Coal Mines Become Gift Shops: Black Suns at Louvre Lens
Culture Matters | August 20, 2020
Dennis Broe reviews Black Suns at Louvre Lens in France, on until the end of January 2021
Lens was a small but highly important town in the industrial era of the late 19th century, located in the former French-Belgium coal belt. It is now the home of the satellite museum Louvre-Lens and the site of the first major post-coronavirus lockdown exhibition in France – and perhaps the first in the world.
Soleils Noirs, or Black Suns, traces artists’ use of the colour black. It also reminds us of the spell that coal – visible in two pyramidal slag heaps just outside the town and visible from all parts of it – has cast over a city which has now transformed itself from a coal-exporting to a tourist economy.
This change from a productive to a symbolic economy is all the more startling because Lens was at the heart of a Franco-Belgian region that was the industrial capital of the world in the late 1800s, outdoing even northern England, the centre of industry in the earlier part of the century. It was near here that Emile Zola came to do his research for Germinal, his seminal work on a strike in a coal mine.
Louvre Lens: Corporate Glass in a Verdant Park
The last of the mines closed in 1968, at the beginning of the Western transformation from an industrial to a service economy, as European jobs started to be shifted overseas or to Eastern Europe. Today, Louvre visitors eat lunch outside, on the covered-over entrance to mine shaft number 9. The Louvre Lens building itself, in the centre of a verdant park that was constructed over the mining grounds, is a ’90s flat corporate glass structure by the Japanese firm SANAA, that seems to have been airlifted into Lens from some alien space. It’s the opposite of Frank Gehry’s Bilbao museum, a fish-like structure that suggests that city’s historical relation to the sea. Here the museum design effaces history.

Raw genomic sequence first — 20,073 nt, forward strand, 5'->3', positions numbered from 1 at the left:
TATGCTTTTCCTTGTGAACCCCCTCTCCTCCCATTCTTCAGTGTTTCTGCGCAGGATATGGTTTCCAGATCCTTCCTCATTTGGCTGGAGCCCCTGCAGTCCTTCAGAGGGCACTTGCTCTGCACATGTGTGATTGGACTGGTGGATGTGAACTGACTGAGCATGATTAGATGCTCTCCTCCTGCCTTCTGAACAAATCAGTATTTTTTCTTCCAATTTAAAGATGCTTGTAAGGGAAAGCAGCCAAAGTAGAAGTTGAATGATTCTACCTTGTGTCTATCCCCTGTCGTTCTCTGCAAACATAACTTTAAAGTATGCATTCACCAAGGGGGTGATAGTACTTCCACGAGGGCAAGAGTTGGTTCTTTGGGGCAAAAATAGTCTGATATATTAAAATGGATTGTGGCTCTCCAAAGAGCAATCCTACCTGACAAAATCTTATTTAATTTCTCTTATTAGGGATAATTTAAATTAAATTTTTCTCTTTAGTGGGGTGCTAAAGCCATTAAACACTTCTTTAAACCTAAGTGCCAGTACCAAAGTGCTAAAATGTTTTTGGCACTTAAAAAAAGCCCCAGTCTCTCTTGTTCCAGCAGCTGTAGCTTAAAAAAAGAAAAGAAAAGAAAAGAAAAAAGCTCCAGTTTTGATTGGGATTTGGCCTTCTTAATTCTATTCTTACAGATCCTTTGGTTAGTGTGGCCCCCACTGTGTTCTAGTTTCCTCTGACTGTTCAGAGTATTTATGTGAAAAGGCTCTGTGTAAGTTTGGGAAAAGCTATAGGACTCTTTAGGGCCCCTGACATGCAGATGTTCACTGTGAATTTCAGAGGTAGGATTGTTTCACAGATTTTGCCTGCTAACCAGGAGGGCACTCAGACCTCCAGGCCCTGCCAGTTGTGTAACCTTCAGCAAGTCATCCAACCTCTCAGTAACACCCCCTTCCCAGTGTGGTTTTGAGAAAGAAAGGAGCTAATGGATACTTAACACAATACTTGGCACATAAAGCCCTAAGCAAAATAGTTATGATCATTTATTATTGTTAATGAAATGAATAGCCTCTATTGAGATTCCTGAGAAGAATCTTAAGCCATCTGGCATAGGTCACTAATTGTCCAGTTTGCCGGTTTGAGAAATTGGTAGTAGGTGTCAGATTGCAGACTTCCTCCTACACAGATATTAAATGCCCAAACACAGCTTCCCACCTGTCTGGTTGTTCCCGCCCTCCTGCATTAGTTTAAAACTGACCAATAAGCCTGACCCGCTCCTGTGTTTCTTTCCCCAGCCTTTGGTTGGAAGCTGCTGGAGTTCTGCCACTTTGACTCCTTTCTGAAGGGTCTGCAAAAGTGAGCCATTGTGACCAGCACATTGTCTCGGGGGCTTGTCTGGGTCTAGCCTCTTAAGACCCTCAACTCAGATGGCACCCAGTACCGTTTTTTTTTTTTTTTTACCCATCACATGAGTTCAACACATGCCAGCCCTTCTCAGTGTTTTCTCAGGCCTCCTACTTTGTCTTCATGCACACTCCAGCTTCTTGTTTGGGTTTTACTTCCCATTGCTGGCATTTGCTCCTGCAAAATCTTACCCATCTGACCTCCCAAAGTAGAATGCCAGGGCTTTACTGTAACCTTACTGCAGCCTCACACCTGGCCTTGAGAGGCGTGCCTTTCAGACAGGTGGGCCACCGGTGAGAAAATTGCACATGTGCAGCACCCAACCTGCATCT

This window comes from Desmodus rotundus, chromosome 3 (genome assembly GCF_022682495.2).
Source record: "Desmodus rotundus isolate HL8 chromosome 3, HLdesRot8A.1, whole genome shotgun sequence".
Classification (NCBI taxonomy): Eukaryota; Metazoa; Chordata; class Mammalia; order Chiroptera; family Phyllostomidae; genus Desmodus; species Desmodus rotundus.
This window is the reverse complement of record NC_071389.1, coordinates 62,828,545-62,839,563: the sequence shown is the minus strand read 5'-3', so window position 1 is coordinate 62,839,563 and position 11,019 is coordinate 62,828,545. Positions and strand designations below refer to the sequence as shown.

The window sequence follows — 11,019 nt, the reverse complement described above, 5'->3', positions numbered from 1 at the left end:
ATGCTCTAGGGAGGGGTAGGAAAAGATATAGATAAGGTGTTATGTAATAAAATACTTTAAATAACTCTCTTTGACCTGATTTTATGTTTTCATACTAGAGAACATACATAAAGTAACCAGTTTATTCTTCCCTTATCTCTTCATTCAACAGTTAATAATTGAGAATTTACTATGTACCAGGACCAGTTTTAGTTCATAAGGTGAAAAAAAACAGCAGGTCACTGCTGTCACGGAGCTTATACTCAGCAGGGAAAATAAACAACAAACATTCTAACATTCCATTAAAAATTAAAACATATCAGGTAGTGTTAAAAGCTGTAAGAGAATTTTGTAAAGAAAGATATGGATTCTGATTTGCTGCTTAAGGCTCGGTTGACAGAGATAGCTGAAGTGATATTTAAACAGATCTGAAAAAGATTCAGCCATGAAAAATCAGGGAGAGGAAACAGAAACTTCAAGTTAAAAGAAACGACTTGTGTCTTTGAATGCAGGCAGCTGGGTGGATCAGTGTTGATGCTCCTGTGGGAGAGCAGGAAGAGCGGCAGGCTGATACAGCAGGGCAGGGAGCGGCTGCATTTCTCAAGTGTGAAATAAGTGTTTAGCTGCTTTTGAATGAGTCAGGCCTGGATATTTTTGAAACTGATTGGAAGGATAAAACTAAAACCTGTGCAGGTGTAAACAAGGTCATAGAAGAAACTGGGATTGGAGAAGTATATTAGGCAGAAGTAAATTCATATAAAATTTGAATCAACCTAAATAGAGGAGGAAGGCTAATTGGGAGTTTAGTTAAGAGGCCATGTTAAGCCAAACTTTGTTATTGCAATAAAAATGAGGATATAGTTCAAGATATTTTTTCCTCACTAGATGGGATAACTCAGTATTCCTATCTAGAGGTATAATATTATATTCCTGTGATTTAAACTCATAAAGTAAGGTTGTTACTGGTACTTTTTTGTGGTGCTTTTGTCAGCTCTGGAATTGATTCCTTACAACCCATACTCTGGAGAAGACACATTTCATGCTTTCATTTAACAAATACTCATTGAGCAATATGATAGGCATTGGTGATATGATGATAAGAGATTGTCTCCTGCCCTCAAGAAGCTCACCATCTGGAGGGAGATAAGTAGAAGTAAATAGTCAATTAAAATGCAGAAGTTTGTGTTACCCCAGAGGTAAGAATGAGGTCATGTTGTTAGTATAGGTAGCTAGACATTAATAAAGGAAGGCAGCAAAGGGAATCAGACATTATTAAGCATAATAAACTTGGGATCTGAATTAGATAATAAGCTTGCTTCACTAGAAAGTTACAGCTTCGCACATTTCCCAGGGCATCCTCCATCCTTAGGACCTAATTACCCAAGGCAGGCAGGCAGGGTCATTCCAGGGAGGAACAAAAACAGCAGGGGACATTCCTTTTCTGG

The town itself, besides being subjected to the environmental devastation of the coal economy, was also in the centre of the fighting in World War I. This second assault by Capital on the working class wreaked even more havoc on the town. Lens was utterly destroyed as a result, and had to be rebuilt from scratch after the war.
Lens, February 1918
A mini-tour which the city offers of the miners’ quarters outlines the power structure of a mining town. The mine’s owner lived in the more cosmopolitan nearby city of Lille, comfortably sheltered from the suffering at the mine. The workers lived in mostly single family units built by the mining company, which also ran the school their children attended – where no doubt they were informed this was the best of all possible worlds. The place of honour and the larger homes in the town were occupied by the mine’s engineer, the mine’s police and security director, and the pastor, each concerned with maintaining order and profitability.